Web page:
« Reply #15 on: October 07, 2014, 04:55:16 AM »
4 kids here....it's not the babies themselves that take up all the room--it's all the stuff they need--car seats, high chairs, clothes, diapers, bottles, blankets, etc., etc.  How much square footage do you currently have?

With four children, you will pretty much be forced into a van, and you will need it and use it more than you know, because every time you travel somewhere, you will basically have to pack up the entire house and put in in the back of the van for the first few years.  :)  Think pack-n-play.

Get a good quality used Toyota van--something that will last for years and not cost a lot to repair.  And insurance is fairly cheap on them also.

Right now we are at right about 1400 SF.  A little tight, but functional.  It really comes down to the schools though- even if I could get my wife to agree to the space, she won't budge on the schools.

VirginiaBob

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Re: Case Study: Growing Family, larger house and vehicle - punch me!
« Reply #16 on: October 07, 2014, 05:01:32 AM »
Congrats on the twins!  Your budget looks quite similar to ours, actually.  We just had our 6th child, and looking back, here are a few thoughts:

1) minivan.  There's no better car for a family your size, period.  A used Honda or Toyota minivan will serve you well.  I'll second the motion to sell the Subaru and get a used minivan.
2) don't go too big on the new house.  As someone else said, skimp on the bedroom sizes, but pay attention to layout.  Modern single-family homes are designed with an assumption of 1 kid per room, and often there's no convenient way to fit two beds in a bedroom, no matter how large it is.  Our four boys share a single bedroom, and their two sets of bunk beds have to cover the windows.
3) delay the cost of upsizing your home as long as possible.  Every month you wait is a few hundred extra bucks in your pocket.  A few years ago, we had 4 kids (oldest was 6) in a 3 bedroom, 1,500 sqft house, and while it was pretty snug, it still met our needs nicely.
4) set a maximum budget for your new home, but don't treat that number as a target.  First, define exactly what you need (or are willing to pay extra for) in your new home--number of bedrooms, number of bathrooms, number/size of living areas, etc.  Then go shopping and find a home that meets those needs at the lowest cost.  We love our current home, but we could be paying at least $500/month less in PITI had we been willing to go with something slightly less perfect.  There's definitely a law of diminishing returns as square footage goes up--my brother has a house with about 30% less square footage but the same number of beds/baths/living areas.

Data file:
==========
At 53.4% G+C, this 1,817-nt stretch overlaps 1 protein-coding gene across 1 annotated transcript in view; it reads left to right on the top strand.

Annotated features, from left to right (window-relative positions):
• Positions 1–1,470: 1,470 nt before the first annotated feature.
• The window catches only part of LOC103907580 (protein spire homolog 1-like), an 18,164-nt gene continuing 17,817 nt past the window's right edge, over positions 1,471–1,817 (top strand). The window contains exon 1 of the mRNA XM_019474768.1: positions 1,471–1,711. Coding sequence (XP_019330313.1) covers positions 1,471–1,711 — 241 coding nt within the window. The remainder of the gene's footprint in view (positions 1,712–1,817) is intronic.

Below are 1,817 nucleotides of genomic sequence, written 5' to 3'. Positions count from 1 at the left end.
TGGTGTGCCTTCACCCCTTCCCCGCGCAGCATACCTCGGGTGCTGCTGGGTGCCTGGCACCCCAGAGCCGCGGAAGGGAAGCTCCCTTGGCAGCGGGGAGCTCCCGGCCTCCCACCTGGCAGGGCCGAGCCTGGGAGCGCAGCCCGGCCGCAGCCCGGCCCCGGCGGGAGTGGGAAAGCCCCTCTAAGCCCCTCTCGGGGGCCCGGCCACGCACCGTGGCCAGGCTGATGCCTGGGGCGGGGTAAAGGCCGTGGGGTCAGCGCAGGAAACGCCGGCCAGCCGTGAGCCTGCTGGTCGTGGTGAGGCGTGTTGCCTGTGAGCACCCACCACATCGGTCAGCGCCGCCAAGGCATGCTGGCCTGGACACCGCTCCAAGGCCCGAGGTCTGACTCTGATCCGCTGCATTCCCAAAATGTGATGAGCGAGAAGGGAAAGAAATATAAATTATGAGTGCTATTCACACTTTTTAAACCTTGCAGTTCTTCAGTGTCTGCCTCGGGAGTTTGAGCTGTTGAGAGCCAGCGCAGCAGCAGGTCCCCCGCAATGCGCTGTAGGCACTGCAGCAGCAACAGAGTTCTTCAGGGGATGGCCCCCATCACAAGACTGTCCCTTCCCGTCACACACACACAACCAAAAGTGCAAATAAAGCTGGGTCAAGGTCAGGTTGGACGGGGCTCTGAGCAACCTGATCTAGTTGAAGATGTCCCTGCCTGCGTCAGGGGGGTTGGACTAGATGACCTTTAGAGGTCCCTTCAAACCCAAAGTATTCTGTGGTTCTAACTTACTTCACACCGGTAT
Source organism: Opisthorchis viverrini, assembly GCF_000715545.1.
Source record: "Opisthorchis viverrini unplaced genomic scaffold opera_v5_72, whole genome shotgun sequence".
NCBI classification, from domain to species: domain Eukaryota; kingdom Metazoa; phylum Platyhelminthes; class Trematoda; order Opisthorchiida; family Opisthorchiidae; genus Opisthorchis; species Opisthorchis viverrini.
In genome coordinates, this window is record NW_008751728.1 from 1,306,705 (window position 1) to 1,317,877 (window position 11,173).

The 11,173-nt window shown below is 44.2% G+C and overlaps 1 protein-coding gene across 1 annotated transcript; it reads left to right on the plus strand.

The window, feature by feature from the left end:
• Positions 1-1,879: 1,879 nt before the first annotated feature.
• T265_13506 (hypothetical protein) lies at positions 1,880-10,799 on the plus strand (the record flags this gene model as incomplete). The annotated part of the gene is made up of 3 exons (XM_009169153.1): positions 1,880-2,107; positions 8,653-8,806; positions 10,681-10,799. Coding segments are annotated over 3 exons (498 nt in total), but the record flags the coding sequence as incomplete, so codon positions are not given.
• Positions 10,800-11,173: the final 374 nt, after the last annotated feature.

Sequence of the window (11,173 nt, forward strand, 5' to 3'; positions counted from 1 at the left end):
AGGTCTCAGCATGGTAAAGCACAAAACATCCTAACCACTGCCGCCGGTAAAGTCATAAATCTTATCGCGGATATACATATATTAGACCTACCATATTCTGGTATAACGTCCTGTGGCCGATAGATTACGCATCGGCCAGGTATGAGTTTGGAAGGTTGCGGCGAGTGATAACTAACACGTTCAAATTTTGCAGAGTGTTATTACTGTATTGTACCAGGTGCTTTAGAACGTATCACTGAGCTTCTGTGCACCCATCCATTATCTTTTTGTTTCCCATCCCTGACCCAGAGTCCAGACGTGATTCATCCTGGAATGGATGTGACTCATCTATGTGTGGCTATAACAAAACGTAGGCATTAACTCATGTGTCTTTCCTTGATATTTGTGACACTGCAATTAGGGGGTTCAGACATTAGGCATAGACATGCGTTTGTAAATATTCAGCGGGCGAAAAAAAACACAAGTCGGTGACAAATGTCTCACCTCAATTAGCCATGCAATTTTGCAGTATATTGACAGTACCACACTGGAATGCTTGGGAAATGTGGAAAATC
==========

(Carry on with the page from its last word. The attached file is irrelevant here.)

As for the budget:
1) cable TV/internet: do you really need cable? It's a personal thing--after we moved, we found we didn't miss it--but consider cutting it.  For internet, call up your provider, tell them you're leaving, and they'll transfer you to retention, where they'll offer you a deal.  Play your local DSL and cable internet providers against each other
2) groceries:  you're about the same as us, on a per-person basis.  I feel like we're pretty frugal with our food, so it sounds like you're good here, especially considering the formula.
3) You deserve a facepunch on the restaurants.  Plan ahead better, so you don't need 'em.  Make freezer meals that you can reheat in a pinch.  Eat leftovers.  Realize that it's ok to eat lunch foods (like sandwiches) for dinner.  Plan quick-to-prepare meals.

Other than that, I think you're doing not too bad.

Absolute monopoly on the internet around here.  Need the reliability for my wife's business - but they do have a 5MBps option, which is $20 cheaper, and I'm going to explore that, at least for a test drive.  Definitely going to cut off the cable tv though - only have it on now due a promo, but I'm realizing we rarely even turn the TV on anymore - wasted money.

The weird thing about the restaurants is that it is family that has made us lazy on that end.  We got so used to everyone bringing us food for so long after the birth that we never got back into a cooking routine.  Will get back into some heavy weekend cooking/freezing.

VirginiaBob

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Re: Case Study: Growing Family, larger house and vehicle - punch me!
« Reply #17 on: October 07, 2014, 05:15:43 AM »
I suggest that you think about your goal / responsibility of tithing.

You need to decide where you fall on the tithing spectrum:

-- Tithing 10%
-- Tithing volunteer hours and in kind contributions in lieu of being able to afford a full 10%
-- Being a recepient of the tithing yourself.

I understand if you have a strong priority for tithing, but it should NOT be at the expense of your on-going savings and future for yourself and kids.
With two new babes at home and 4 kids, in my books, you may be just the kind of person I imagine my own donations are going to help out a bit.  e.g., free child support offered at the church centre, or providing hot dinners and kids night activities once a week to make your life a bit easier.

If you decide to continue to tithe, you need to have expenses that look like follows:

10% tithing
15% - 30% savings (various formats from mortgage principal to kids education fund, to retirement and short term savings)
<75% Expenses (Everything else)